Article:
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The Value of Investment Advice

“It takes a great man to give sound advice tactfully, but a greater to accept it graciously.” - Logan Pearsall Smith

Life is full of surprises. If you don’t have a crystal ball, you can’t predict what comes next. This is why it is important to be prepared as life unfolds.


Some paths in life are more predictable: we navigate careers, relationships, and major financial events (such as having children or buying a home), until we hit retirement age. Of course, we will all face obstacles along the way and the inevitable bumps down the road, which for most of us count as experience and accumulated wisdom.


It is a different story in financial markets. Although equities tend to go higher over time, the path to wealth is not always clear and there are a number of events which can either be ambiguous or have a negative effect on investors long term success. Consider over the past few years’ investors navigated through a global pandemic, wars, a regional banking crisis, inflation, and the beginning stages of artificial intelligence.


Given uncertainty surrounding the upcoming presidential election and the potential challenging investment landscape that could develop as the year progresses, I thought it made sense to reintroduce the below content I put out on the value of investment advice and how working with a competent investment adviser, particularly during periods of high uncertainty can save time, balance emotional distress, and maximize returns.


Executing an investment management strategy should be seen as a marathon rather than a sprint and tends to be an endeavor one plays against oneself rather than outside opponents.



Over the years, the reputation and integrity of the investment management industry has received a fair amount of criticism. From outright fraudulent operators who steal from clients to commission/fee hungry brokers/investment advisers motivated by greed, some of the people employed in our profession appear only interested in their own bottom line. However, I hope to highlight below the value and good work many of us in the industry do on behalf of our clients, which at times can get lost in the shuffle.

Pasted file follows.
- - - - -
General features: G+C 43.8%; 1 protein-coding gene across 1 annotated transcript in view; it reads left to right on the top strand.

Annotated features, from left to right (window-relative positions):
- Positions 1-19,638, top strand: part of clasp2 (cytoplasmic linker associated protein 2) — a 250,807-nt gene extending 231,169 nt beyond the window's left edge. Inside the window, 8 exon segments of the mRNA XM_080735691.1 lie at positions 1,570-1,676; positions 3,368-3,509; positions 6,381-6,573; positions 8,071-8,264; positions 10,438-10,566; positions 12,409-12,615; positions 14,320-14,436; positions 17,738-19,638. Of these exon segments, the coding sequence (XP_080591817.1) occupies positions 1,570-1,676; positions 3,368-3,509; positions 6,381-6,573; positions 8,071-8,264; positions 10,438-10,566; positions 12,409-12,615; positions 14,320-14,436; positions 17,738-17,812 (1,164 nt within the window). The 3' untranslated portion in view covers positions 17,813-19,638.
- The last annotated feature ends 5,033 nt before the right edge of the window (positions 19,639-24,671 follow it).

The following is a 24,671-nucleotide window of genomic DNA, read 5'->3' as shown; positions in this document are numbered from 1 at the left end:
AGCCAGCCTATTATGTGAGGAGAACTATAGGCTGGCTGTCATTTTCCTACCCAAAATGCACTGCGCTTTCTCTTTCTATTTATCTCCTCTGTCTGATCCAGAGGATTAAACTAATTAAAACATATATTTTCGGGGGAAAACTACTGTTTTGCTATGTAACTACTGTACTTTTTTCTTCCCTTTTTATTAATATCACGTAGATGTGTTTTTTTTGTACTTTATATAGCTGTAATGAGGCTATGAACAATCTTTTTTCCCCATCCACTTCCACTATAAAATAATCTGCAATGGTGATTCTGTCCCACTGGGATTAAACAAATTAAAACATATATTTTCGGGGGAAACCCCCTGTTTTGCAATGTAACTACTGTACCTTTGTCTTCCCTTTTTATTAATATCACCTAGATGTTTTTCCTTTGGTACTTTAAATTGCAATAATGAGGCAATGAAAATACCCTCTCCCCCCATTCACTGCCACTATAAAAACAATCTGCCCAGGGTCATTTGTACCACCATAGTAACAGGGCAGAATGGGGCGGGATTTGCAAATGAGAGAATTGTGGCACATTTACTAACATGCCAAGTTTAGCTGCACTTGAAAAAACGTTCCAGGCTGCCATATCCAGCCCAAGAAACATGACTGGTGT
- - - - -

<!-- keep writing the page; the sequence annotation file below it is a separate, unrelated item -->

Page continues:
Vanguard, the mutual fund company best known for their belief in low cost, passive style index investing periodically publishes a research report entitled “Advisor’s Alpha.” Based on their research, they found that the value added by working with a competent financial adviser could add up to 3% annually averaged over a long time horizon. However as noted in their research, the benefits of working with an adviser is “likely to be intermittent, as some of the most significant opportunities to add value occur during periods of market duress or euphoria when clients are tempted to abandon their well-thought-out investment plan.”


What may surprise some investors is that half of the value added in their study was attributed to adviser “behavioral coaching” rather than asset management. According to the authors of the study, “Left alone, investors often make choices that impair their returns and jeopardize their ability to fund their long-term objectives… Advisors, as behavioral coaches, can act as emotional circuit breakers in bull or bear markets by circumventing their clients’ tendencies to chase returns or run for cover in emotionally charged markets.”


Helping support the idea of adviser value compared to the average investor experience, J.P. Morgan Asset Management produced the chart below in their “Guide to the Markets” publication. The chart shows 20-year annualized returns by asset class, as well as how an average investor would have done over the same time period. What stands out to me is how poor the average investors’ returns were over this period +2.1% which lagged every other category on the chart including inflation 2.2%, homes 3.4%, bonds 5.3%, and the S&P 500 8.2%. As Walt Kelly exclaimed in his 1960’s comic strip Pogo, “We have met the enemy and he is us.”